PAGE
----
The opening book will choose more often usual openings.
Version 0.942.000
Ply count has been corrected so it represents a move by one player.
Adds an option to configure move shuffling (to add some random to game). It's now possible to disable it to make debug easier.
Add timing information about search.
Version 0.943.000
Add support for the threefold repetition rule
Add support for the fifty-move rule
Add a new interface to help adding new board evaluation methods to the game. For more information, reads the BoardEvaluator.txt file.
Add a test mode to compare the performance and the efficiency of board evaluation method (Tool -> Test Evaluation Method...).
Clean-up the code a little...
1.00 Improves the user interface
Improves the search engine and the board evaluation
Add a new iterative depth-first fix ply search method
Correct depth-first so it perform correctly
Add timer
Games can now be saved in PGN format
Saved format is NOT compatible with previous version
For a more exhaustive list, look at the readme.txt file.
1.10 Move to .NET Framework V4
Use System.Threading.Tasks to simplify the multi-threading implementation
Improves the search engine and the board evaluation interface
Correct exception when resizing the ChessControl
For a more exhaustive list, look at the readme.txt file.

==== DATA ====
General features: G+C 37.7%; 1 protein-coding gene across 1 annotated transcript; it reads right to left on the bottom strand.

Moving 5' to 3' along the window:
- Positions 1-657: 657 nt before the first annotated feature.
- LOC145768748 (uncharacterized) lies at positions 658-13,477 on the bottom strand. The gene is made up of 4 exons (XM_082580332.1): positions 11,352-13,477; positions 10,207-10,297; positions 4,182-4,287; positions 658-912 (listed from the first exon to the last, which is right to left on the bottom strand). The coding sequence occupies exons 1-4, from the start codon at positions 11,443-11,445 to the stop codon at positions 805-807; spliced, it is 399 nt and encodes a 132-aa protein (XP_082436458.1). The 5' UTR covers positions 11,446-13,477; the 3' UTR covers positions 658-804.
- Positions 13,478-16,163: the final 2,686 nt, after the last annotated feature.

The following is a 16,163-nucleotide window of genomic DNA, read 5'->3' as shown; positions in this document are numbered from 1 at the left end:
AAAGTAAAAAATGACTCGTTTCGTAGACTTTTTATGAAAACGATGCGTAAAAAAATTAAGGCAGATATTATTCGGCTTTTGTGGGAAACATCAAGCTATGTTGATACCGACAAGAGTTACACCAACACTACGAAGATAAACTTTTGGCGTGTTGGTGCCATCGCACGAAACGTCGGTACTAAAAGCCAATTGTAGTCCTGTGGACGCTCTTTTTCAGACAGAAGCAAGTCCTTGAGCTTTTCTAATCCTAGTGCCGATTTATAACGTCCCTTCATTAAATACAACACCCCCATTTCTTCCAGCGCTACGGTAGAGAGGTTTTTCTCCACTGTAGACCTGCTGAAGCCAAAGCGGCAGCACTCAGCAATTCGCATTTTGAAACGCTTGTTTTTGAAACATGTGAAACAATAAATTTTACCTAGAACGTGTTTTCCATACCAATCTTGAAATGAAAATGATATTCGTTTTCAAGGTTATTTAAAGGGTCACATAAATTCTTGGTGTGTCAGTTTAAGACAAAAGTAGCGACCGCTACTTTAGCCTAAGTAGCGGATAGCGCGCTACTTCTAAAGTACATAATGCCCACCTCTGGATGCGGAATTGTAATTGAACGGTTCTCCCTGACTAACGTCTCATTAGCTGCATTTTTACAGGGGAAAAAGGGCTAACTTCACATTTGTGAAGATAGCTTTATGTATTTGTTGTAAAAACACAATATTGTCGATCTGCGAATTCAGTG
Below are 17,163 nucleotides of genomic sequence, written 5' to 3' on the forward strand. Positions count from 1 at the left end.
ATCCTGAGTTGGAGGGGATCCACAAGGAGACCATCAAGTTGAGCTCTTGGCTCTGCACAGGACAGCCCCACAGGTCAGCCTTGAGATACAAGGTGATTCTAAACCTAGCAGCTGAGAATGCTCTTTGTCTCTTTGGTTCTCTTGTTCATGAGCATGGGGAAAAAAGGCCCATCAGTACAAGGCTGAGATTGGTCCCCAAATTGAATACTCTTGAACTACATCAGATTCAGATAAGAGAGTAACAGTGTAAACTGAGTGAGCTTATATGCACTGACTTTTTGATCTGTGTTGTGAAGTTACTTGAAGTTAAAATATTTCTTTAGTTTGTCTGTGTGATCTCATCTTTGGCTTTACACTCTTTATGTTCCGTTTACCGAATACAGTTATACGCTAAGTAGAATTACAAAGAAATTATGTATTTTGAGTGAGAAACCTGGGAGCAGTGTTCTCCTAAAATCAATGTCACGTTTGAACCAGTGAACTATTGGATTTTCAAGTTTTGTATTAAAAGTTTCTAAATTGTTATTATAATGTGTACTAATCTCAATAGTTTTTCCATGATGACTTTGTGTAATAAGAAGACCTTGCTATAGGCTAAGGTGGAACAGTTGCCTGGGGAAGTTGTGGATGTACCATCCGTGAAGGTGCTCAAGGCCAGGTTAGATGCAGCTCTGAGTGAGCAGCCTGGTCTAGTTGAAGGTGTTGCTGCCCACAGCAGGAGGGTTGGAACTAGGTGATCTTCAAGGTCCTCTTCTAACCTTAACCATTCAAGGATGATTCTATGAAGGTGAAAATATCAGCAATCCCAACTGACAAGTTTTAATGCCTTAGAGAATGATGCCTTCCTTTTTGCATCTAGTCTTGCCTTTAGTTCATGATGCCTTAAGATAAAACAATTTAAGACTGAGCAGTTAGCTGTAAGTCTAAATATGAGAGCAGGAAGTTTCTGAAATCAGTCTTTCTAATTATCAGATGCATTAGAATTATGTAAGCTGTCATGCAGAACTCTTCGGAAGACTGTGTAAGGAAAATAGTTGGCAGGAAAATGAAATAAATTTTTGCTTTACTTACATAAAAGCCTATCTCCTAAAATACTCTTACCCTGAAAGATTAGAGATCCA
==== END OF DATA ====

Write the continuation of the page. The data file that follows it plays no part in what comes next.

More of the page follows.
2.00 Move to WPF
New user interface.
Add list of piece sets to choose from
Thank you to Ilya Margolin for the XAML piece sets
2.01 Bugs correction. More information in Readme.txt
2.02 Bugs correction: Endless loop when reading/parsing PGN files

Behind the Board

The program is developed in C# using Visual Studio 2010. It uses the alpha-beta pruning search algorithm (and minimax for debugging) to search for the next best move. To decrease the number of moves to evaluate, the search algorithm uses a transposition table implemented with Zobrist hashing.

To further improve the performance of the search, the program uses one thread per processor found on the computer and splits the search among them (finally a use for the multiple processors on my computer...). The search threads are low priority so as not to disturb too much the computer response.